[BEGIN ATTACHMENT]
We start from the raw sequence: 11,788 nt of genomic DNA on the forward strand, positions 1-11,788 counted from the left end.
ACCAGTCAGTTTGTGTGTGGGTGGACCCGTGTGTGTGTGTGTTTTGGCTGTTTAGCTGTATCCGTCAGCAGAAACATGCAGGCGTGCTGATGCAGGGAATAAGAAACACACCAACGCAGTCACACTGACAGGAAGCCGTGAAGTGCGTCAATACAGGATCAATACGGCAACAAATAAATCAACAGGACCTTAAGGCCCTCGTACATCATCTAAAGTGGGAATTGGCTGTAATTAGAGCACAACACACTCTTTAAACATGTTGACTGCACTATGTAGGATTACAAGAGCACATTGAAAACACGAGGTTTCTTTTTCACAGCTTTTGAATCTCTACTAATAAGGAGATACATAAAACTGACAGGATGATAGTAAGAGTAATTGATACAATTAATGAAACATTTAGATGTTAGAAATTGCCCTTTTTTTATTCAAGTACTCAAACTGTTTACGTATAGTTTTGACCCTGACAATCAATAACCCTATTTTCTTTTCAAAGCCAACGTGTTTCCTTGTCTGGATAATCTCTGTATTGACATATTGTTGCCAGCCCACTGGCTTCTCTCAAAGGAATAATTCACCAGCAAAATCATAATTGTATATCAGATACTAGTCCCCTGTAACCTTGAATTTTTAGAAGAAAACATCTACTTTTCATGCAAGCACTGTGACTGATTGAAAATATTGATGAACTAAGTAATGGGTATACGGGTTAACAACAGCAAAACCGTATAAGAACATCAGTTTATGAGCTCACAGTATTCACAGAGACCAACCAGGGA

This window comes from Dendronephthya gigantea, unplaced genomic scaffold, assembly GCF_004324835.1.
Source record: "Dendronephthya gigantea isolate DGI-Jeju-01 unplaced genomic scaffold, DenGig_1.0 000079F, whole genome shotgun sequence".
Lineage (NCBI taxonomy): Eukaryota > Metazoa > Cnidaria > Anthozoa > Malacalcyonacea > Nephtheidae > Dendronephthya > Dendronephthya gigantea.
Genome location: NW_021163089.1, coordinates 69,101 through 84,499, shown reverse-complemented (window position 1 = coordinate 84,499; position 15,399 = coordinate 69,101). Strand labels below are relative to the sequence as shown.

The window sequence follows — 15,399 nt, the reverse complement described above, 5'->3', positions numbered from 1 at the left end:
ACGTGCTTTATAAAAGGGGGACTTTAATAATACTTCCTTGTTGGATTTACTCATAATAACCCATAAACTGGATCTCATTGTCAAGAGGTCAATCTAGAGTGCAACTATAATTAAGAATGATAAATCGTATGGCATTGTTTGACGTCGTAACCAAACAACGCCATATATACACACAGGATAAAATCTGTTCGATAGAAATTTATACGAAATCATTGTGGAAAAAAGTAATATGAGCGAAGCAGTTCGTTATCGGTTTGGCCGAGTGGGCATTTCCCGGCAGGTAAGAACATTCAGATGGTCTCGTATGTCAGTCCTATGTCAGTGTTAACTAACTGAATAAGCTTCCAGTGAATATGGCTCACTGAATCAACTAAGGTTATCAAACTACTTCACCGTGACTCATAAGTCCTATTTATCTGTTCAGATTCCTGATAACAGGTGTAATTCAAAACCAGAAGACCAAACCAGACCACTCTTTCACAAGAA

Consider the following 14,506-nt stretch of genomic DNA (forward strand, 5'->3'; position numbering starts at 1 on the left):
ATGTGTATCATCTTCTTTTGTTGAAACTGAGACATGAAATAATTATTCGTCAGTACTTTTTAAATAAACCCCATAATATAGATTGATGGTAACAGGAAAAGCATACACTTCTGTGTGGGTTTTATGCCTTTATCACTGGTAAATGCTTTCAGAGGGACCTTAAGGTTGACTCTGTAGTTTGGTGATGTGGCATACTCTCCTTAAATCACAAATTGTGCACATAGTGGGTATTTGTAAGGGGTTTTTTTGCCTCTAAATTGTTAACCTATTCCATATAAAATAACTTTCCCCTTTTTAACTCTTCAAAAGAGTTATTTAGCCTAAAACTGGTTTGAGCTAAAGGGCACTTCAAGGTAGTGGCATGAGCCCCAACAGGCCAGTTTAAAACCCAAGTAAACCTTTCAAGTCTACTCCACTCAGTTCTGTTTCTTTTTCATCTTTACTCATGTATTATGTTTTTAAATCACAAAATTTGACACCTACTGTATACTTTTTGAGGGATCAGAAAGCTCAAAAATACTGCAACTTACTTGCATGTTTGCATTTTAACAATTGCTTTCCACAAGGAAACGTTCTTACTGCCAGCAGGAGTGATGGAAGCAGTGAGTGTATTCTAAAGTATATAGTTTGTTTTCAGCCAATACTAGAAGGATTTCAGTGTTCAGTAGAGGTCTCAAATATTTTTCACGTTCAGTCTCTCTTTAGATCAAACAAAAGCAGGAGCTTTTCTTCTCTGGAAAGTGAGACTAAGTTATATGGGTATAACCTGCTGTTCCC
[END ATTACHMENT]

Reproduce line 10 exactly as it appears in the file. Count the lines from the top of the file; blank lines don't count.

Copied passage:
ATGTGTATCATCTTCTTTTGTTGAAACTGAGACATGAAATAATTATTCGTCAGTACTTTTTAAATAAACCCCATAATATAGATTGATGGTAACAGGAAAAGCATACACTTCTGTGTGGGTTTTATGCCTTTATCACTGGTAAATGCTTTCAGAGGGACCTTAAGGTTGACTCTGTAGTTTGGTGATGTGGCATACTCTCCTTAAATCACAAATTGTGCACATAGTGGGTATTTGTAAGGGGTTTTTTTGCCTCTAAATTGTTAACCTATTCCATATAAAATAACTTTCCCCTTTTTAACTCTTCAAAAGAGTTATTTAGCCTAAAACTGGTTTGAGCTAAAGGGCACTTCAAGGTAGTGGCATGAGCCCCAACAGGCCAGTTTAAAACCCAAGTAAACCTTTCAAGTCTACTCCACTCAGTTCTGTTTCTTTTTCATCTTTACTCATGTATTATGTTTTTAAATCACAAAATTTGACACCTACTGTATACTTTTTGAGGGATCAGAAAGCTCAAAAATACTGCAACTTACTTGCATGTTTGCATTTTAACAATTGCTTTCCACAAGGAAACGTTCTTACTGCCAGCAGGAGTGATGGAAGCAGTGAGTGTATTCTAAAGTATATAGTTTGTTTTCAGCCAATACTAGAAGGATTTCAGTGTTCAGTAGAGGTCTCAAATATTTTTCACGTTCAGTCTCTCTTTAGATCAAACAAAAGCAGGAGCTTTTCTTCTCTGGAAAGTGAGACTAAGTTATATGGGTATAACCTGCTGTTCCC